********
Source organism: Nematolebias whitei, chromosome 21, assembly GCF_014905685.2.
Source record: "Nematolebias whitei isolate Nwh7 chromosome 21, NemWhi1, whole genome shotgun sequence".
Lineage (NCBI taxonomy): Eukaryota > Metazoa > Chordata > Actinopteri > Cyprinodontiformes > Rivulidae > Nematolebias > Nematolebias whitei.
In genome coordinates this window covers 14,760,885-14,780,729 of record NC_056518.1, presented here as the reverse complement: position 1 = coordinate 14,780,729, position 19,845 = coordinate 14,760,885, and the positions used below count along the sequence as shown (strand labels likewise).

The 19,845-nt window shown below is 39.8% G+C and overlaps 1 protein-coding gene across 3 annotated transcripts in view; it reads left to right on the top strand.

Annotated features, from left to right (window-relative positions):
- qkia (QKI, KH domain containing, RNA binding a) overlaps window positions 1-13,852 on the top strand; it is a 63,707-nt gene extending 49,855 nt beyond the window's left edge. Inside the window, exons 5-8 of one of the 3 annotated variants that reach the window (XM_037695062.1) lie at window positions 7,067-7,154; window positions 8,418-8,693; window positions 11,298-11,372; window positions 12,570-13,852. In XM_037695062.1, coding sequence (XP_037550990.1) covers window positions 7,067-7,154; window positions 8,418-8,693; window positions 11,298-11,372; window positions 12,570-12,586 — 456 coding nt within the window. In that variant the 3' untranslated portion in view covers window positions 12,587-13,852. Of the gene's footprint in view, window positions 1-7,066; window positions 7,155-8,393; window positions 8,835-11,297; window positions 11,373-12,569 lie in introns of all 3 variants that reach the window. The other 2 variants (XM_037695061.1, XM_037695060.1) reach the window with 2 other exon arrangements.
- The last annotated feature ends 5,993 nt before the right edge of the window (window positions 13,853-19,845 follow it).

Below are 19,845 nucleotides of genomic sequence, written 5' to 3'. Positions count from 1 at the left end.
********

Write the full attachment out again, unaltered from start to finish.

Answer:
Source organism: Nematolebias whitei, chromosome 21, assembly GCF_014905685.2.
Source record: "Nematolebias whitei isolate Nwh7 chromosome 21, NemWhi1, whole genome shotgun sequence".
Lineage (NCBI taxonomy): Eukaryota > Metazoa > Chordata > Actinopteri > Cyprinodontiformes > Rivulidae > Nematolebias > Nematolebias whitei.
In genome coordinates this window covers 14,760,885-14,780,729 of record NC_056518.1, presented here as the reverse complement: position 1 = coordinate 14,780,729, position 19,845 = coordinate 14,760,885, and the positions used below count along the sequence as shown (strand labels likewise).

The 19,845-nt window shown below is 39.8% G+C and overlaps 1 protein-coding gene across 3 annotated transcripts in view; it reads left to right on the top strand.

Annotated features, from left to right (window-relative positions):
- qkia (QKI, KH domain containing, RNA binding a) overlaps window positions 1-13,852 on the top strand; it is a 63,707-nt gene extending 49,855 nt beyond the window's left edge. Inside the window, exons 5-8 of one of the 3 annotated variants that reach the window (XM_037695062.1) lie at window positions 7,067-7,154; window positions 8,418-8,693; window positions 11,298-11,372; window positions 12,570-13,852. In XM_037695062.1, coding sequence (XP_037550990.1) covers window positions 7,067-7,154; window positions 8,418-8,693; window positions 11,298-11,372; window positions 12,570-12,586 — 456 coding nt within the window. In that variant the 3' untranslated portion in view covers window positions 12,587-13,852. Of the gene's footprint in view, window positions 1-7,066; window positions 7,155-8,393; window positions 8,835-11,297; window positions 11,373-12,569 lie in introns of all 3 variants that reach the window. The other 2 variants (XM_037695061.1, XM_037695060.1) reach the window with 2 other exon arrangements.
- The last annotated feature ends 5,993 nt before the right edge of the window (window positions 13,853-19,845 follow it).

Below are 19,845 nucleotides of genomic sequence, written 5' to 3'. Positions count from 1 at the left end.